Al Jazeera had an interesting report on the endangered Agarwood trees of Hong Kong. This fragrant tree is the reason for Hong Kong’s original name, phonetically, “Heung Gong” or fragrant harbor. The agarwood tree (aquilaria sinensis) grew plentifully all over Hong Kong and its surrounding islands. The tree was widely found in southern mainland China as well. The tree produces a light odorless wood. However, the wood is frequently attacked by a fungus. The tree defends itself by producing a dark, aromatic resin that over time infects the heartwood and infuses it. This valuable heartwood fetches prices of US$ 1000 to 2000 per kilo. Even more valuable is pure agarwood oil distilled from the wood. For example, an Indonesian supplier offers it (see link here), presumably legally sourced, for US$ 10,000 to 12,000 per 100 ml.
The agarwood stocks in Mainland China are long gone, hoovered up by traders in the rush to economic development. Hong Kong’s stands have been mainly untouched, protected by the sound administration and relatively uncorrupt bureaucracy left behind after colonial rule. Now these stocks are under increasing threat as more and more poachers take what they can under cover of darkness from remote corners of Hong Kong’s islands.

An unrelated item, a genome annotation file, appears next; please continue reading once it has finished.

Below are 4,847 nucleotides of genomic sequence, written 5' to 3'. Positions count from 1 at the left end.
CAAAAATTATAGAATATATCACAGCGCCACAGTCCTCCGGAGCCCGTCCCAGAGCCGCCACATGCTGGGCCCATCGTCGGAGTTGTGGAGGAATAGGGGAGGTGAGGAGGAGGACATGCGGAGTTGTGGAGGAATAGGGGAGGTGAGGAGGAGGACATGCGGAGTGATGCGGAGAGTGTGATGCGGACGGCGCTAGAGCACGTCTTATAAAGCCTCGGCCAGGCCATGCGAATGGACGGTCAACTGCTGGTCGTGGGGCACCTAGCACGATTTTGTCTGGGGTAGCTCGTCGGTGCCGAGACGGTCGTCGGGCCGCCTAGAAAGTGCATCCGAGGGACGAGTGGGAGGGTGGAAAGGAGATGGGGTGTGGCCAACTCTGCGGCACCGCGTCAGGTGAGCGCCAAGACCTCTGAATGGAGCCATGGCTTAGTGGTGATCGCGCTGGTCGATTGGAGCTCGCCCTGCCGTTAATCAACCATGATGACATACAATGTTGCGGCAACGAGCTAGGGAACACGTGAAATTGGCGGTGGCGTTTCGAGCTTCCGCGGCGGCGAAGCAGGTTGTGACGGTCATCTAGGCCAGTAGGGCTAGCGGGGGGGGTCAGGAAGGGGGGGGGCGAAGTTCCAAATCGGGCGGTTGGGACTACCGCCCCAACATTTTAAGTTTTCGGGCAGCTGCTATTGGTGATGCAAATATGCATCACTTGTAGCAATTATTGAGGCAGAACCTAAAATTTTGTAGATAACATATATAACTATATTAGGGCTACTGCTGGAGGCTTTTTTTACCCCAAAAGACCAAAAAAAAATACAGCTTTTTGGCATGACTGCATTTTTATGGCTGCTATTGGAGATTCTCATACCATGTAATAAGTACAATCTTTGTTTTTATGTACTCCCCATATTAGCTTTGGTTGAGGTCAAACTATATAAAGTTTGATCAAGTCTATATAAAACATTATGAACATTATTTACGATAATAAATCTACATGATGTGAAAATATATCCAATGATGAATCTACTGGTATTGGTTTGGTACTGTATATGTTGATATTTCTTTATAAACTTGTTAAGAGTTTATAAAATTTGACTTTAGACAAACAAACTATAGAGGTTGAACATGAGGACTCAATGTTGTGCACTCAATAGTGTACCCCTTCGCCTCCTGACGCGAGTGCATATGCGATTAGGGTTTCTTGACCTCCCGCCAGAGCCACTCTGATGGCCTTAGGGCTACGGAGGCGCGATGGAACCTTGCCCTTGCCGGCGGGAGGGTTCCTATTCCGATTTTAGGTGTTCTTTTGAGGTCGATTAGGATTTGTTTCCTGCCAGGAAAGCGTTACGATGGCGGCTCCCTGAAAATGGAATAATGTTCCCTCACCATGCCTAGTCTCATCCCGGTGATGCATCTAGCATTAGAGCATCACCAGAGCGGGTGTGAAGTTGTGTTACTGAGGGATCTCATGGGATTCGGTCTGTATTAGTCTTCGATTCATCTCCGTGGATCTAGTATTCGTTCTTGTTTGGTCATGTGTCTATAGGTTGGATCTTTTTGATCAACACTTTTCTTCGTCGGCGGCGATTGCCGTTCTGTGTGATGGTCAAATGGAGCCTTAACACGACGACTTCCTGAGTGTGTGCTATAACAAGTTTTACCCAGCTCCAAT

Sadly, in their clandestine haste to harvest the wood, the thieves indiscriminately cut down all agarwood trees, regardless of whether they’ve been fungus infected or not. Which means that they cut down an entire stand and take only the infected heartwood they find. No wonder that Grace has her work cut out for her!
The resin of the agarwood trees of Assam (aquilaria agallocha) is considered the finest in the world. However, different species of this tree also grow in Vietnam, Cambodia (more on that in the forthcoming book The Trees of Ta Prohm), New Guinea and Burma (Myanmar). A propos Myanmar, congratulations to the NDP on their recent sweeping electoral victory. Best wishes to the newly elected representatives and wisdom to Aung San Suu Kyi in the difficult transition from military to civilian rule.
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